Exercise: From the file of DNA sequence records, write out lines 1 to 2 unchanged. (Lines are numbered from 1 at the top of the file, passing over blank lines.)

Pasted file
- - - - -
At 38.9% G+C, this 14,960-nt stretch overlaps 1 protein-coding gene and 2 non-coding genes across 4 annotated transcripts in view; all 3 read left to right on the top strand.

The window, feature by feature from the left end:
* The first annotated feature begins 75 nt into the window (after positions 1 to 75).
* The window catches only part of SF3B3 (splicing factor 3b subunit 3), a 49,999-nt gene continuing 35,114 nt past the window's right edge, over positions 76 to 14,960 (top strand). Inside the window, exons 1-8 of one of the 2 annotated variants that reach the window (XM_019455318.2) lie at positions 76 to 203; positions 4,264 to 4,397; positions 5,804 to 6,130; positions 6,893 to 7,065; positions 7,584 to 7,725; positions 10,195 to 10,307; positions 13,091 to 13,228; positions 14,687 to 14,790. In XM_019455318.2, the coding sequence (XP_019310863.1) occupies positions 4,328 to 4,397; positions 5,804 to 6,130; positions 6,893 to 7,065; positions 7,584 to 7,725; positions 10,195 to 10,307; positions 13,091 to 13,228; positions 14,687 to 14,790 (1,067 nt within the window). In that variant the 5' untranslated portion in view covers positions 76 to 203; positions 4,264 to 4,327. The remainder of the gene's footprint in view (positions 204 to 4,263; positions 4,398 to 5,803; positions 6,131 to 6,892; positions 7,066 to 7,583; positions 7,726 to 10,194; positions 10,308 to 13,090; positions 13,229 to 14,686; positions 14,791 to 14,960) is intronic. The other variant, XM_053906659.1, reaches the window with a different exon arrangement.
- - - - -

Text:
At 38.9% G+C, this 14,960-nt stretch overlaps 1 protein-coding gene and 2 non-coding genes across 4 annotated transcripts in view; all 3 read left to right on the top strand.

The window, feature by feature from the left end: